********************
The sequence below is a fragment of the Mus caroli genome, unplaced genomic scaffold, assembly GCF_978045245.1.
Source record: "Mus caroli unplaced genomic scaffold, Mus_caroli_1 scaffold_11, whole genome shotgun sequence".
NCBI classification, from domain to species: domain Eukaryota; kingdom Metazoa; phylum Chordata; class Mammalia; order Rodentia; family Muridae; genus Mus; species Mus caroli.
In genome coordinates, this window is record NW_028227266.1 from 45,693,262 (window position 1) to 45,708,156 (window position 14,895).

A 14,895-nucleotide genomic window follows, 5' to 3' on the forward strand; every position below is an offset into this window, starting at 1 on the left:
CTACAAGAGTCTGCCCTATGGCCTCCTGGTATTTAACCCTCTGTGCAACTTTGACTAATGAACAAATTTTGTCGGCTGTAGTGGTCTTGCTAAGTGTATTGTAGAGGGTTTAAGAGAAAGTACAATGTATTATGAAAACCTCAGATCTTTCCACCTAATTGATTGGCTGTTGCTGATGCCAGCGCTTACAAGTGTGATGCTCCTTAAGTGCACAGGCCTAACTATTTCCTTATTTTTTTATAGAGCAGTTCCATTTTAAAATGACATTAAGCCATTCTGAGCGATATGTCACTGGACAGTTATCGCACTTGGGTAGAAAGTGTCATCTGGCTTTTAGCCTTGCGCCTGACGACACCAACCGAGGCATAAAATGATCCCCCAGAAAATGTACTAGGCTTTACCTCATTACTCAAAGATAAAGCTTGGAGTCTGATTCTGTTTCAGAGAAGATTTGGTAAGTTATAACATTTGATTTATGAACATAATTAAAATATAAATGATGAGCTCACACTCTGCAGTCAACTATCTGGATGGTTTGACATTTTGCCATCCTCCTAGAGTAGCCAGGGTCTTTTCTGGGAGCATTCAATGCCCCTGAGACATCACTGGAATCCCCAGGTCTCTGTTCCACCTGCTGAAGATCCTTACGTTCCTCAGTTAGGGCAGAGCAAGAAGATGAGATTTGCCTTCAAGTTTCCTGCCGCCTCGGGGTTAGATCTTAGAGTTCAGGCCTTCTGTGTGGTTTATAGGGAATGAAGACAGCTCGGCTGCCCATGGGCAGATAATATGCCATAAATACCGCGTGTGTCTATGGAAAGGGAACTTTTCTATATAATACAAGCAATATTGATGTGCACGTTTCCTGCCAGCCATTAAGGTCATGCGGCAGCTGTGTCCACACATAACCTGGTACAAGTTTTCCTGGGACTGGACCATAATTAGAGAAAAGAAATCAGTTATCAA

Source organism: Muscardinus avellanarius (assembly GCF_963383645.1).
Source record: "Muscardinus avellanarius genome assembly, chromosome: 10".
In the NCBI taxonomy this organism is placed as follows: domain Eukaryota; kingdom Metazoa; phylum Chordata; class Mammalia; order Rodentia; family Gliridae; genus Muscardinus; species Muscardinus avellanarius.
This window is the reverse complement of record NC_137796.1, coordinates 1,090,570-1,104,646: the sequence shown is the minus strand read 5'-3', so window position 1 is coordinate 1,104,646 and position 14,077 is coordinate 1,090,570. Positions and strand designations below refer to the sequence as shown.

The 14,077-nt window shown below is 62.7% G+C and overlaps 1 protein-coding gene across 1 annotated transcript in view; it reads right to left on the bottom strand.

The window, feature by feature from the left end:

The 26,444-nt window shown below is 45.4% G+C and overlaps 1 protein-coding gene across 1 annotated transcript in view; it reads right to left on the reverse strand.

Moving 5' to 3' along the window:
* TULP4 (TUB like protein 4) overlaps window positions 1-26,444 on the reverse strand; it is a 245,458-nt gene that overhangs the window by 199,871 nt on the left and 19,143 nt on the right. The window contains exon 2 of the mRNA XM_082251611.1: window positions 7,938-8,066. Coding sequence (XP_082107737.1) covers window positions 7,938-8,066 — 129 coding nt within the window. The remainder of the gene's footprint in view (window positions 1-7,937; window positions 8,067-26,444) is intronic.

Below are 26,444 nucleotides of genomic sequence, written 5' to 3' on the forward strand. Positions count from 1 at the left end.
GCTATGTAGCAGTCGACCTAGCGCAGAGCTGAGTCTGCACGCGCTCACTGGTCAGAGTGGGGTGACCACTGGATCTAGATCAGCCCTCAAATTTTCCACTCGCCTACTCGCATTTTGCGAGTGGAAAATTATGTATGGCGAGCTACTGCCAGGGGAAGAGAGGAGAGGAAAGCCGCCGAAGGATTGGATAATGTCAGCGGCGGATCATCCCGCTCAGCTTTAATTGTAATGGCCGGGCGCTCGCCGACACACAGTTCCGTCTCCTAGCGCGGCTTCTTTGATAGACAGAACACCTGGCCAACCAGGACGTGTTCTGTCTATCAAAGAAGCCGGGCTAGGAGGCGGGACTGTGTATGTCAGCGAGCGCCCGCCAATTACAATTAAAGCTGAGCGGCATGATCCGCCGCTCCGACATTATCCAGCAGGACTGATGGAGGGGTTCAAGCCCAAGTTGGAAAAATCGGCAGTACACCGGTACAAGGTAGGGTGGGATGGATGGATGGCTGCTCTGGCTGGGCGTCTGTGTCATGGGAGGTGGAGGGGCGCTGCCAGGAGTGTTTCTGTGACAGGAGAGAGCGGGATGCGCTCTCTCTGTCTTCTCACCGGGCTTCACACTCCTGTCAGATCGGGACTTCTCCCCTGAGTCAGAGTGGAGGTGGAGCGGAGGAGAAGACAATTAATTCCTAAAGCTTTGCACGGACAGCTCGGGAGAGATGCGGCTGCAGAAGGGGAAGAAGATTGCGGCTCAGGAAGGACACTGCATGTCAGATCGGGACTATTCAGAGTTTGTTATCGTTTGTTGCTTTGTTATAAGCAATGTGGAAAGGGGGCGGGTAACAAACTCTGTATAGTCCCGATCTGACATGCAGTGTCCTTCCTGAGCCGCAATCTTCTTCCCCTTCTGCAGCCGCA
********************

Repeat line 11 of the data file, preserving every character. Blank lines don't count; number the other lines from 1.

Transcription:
The 14,077-nt window shown below is 62.7% G+C and overlaps 1 protein-coding gene across 1 annotated transcript in view; it reads right to left on the bottom strand.